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Nobel Laureate's Actions Trigger Treason Charges

Lawyer assails activist's request that a Spanish court hear cases of Guatemala's alleged abuses. But Rigoberta Menchu denies efforts undermine national sovereignty.

May 05, 2000|JUANITA DARLING | TIMES STAFF WRITER

GUATEMALA CITY — Nobel Peace Prize winner Rigoberta Menchu has long been a prophet without honor in her own land.

One anthropologist spent a decade documenting discrepancies in her 1983 book, "I, Rigoberta Menchu." She has angered former allies--who accused her of collaborating with a right-wing administration--by helping the government convict the soldiers who massacred about a dozen people in 1995 in the village of Xaman. And she has infuriated the government by withdrawing from the case when it became clear that no high-ranking officers would be held accountable.

Now Menchu, a short, stout woman who proudly wears the colorful clothes of her Maya Indian hometown and traditional braids crisscrossed atop her head, faces more than controversy. She has been accused of treason, a crime that carries a 10- to 20-year prison term.

The allegation, brought in a complaint by a private attorney that prosecutors are legally obliged to pursue, stems from Menchu's request that a Spanish court hear cases of human rights violations that allegedly occurred during this nation's 35-year guerrilla war, which ended in 1996. The cases have been documented by independent investigators but have not been brought to trial in Guatemala.

She named eight defendants. The most prominent is Efrain Rios Montt, a former military dictator who is now the president of the Guatemalan legislature and a close ally of President Alfonso Portillo.

Rios Montt canceled a trip to France last month after a Spanish court agreed to consider Menchu's request. The court is looking into the killings of four Spanish priests as well as a 1980 massacre at the Spanish Embassy in Guatemala City, in which 39 protesters, including Menchu's father, were burned alive and a survivor tortured to death, according to court documents.

The deaths of Menchu's mother and two brothers, who were killed by security forces in the 1980s, according to court documents, also will be reviewed.

The case comes on the heels of the 1998 arrest in Britain of former Chilean dictator Augusto Pinochet for extradition to Spain on similar charges. Although he was released in March because of poor health, his arrest set a precedent for cases such as the one brought by Menchu.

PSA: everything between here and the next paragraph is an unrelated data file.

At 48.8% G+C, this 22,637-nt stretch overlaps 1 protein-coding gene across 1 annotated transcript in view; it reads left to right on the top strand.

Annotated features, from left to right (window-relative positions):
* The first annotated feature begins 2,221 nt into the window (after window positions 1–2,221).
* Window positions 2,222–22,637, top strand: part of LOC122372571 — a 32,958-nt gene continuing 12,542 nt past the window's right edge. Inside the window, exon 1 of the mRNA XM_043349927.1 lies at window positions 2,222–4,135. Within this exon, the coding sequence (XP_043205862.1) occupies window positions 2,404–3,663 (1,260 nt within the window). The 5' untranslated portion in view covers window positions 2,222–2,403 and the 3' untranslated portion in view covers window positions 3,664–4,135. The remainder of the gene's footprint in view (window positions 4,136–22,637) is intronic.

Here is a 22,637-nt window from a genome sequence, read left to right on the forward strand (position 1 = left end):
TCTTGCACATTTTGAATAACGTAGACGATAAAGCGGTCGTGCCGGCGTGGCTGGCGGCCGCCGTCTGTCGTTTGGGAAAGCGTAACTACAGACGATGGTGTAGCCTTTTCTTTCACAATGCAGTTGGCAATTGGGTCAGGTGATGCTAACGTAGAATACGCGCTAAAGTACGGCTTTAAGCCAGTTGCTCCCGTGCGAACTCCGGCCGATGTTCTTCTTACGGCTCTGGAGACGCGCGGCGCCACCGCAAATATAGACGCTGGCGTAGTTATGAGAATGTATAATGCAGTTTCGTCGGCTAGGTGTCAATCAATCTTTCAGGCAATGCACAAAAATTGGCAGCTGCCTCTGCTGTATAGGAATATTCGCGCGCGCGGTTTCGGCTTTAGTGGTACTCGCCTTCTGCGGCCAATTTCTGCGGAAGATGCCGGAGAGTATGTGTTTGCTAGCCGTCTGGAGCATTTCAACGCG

Lawyer Julio Cintron Galvez was infuriated by the idea that three former Guatemalan presidents, one a friend, should be subjected to Spanish justice. "To my way of thinking, the administration of justice is a symbol of a country's sovereignty," he said. "What would the United States do if an English court presumed to administer justice there?"

He submitted to the attorney general a nine-page complaint accusing Menchu of treason "for a series of actions that have directly threatened the integrity of the Guatemalan nation." By taking her case to a Spanish court, he charged, she has virtually made Guatemala a Spanish colony again, undermining national sovereignty.

"She had to go to the Spanish courts because she could not get justice in Guatemala," said Karen Fischer, a Guatemalan and founder of the Alliance Against Impunity, a human rights group. "To accuse her of treason is ridiculous."

In her written response last month to Cintron Galvez's accusations, Menchu stated, "This request in no way implies any sort of submission of the state or in any way undermines sovereignty or affects national unity." Cintron Galvez's complaint, she added, "reflects nearly a Stalinist concept of the infallibility of the state."

Menchu, who refused repeated requests for an interview, asked in her reply to the charges that the case be shelved.

Cintron Galvez said he is worried that, under international pressure, the attorney general will do just that.

"It is time to take action against the neo-left," he said. "This is an ideological struggle of the Communists against the anti-Communists--an attempt to manipulate public opinion in Guatemala against the armed forces."

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